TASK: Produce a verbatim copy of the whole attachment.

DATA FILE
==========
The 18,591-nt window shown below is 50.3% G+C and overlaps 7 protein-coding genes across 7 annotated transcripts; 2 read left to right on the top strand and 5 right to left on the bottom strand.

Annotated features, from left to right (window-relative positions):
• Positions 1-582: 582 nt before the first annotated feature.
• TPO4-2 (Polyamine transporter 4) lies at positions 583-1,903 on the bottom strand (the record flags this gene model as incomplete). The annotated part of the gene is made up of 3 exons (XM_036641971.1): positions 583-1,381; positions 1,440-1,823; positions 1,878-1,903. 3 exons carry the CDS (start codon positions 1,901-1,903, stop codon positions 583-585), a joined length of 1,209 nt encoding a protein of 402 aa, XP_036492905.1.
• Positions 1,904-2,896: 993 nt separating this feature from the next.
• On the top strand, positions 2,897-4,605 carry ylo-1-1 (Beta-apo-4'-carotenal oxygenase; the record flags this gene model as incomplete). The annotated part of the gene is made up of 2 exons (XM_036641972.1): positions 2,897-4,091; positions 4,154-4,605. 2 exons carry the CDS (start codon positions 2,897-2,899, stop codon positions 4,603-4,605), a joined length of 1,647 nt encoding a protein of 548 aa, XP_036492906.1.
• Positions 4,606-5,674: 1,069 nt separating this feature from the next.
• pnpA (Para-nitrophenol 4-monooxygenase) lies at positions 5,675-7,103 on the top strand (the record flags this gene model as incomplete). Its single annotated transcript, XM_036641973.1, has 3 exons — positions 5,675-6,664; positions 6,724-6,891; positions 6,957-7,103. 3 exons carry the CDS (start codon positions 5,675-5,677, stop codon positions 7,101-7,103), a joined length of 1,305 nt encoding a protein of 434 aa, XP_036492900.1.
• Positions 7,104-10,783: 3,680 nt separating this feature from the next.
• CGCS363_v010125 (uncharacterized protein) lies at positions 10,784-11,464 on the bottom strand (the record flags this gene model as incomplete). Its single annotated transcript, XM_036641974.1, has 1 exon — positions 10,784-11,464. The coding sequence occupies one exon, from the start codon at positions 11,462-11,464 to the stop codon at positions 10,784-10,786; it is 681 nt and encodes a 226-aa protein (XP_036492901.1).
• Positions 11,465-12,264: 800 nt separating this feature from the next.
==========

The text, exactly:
The 18,591-nt window shown below is 50.3% G+C and overlaps 7 protein-coding genes across 7 annotated transcripts; 2 read left to right on the top strand and 5 right to left on the bottom strand.

Annotated features, from left to right (window-relative positions):
• Positions 1-582: 582 nt before the first annotated feature.
• TPO4-2 (Polyamine transporter 4) lies at positions 583-1,903 on the bottom strand (the record flags this gene model as incomplete). The annotated part of the gene is made up of 3 exons (XM_036641971.1): positions 583-1,381; positions 1,440-1,823; positions 1,878-1,903. 3 exons carry the CDS (start codon positions 1,901-1,903, stop codon positions 583-585), a joined length of 1,209 nt encoding a protein of 402 aa, XP_036492905.1.
• Positions 1,904-2,896: 993 nt separating this feature from the next.
• On the top strand, positions 2,897-4,605 carry ylo-1-1 (Beta-apo-4'-carotenal oxygenase; the record flags this gene model as incomplete). The annotated part of the gene is made up of 2 exons (XM_036641972.1): positions 2,897-4,091; positions 4,154-4,605. 2 exons carry the CDS (start codon positions 2,897-2,899, stop codon positions 4,603-4,605), a joined length of 1,647 nt encoding a protein of 548 aa, XP_036492906.1.
• Positions 4,606-5,674: 1,069 nt separating this feature from the next.
• pnpA (Para-nitrophenol 4-monooxygenase) lies at positions 5,675-7,103 on the top strand (the record flags this gene model as incomplete). Its single annotated transcript, XM_036641973.1, has 3 exons — positions 5,675-6,664; positions 6,724-6,891; positions 6,957-7,103. 3 exons carry the CDS (start codon positions 5,675-5,677, stop codon positions 7,101-7,103), a joined length of 1,305 nt encoding a protein of 434 aa, XP_036492900.1.
• Positions 7,104-10,783: 3,680 nt separating this feature from the next.
• CGCS363_v010125 (uncharacterized protein) lies at positions 10,784-11,464 on the bottom strand (the record flags this gene model as incomplete). Its single annotated transcript, XM_036641974.1, has 1 exon — positions 10,784-11,464. The coding sequence occupies one exon, from the start codon at positions 11,462-11,464 to the stop codon at positions 10,784-10,786; it is 681 nt and encodes a 226-aa protein (XP_036492901.1).
• Positions 11,465-12,264: 800 nt separating this feature from the next.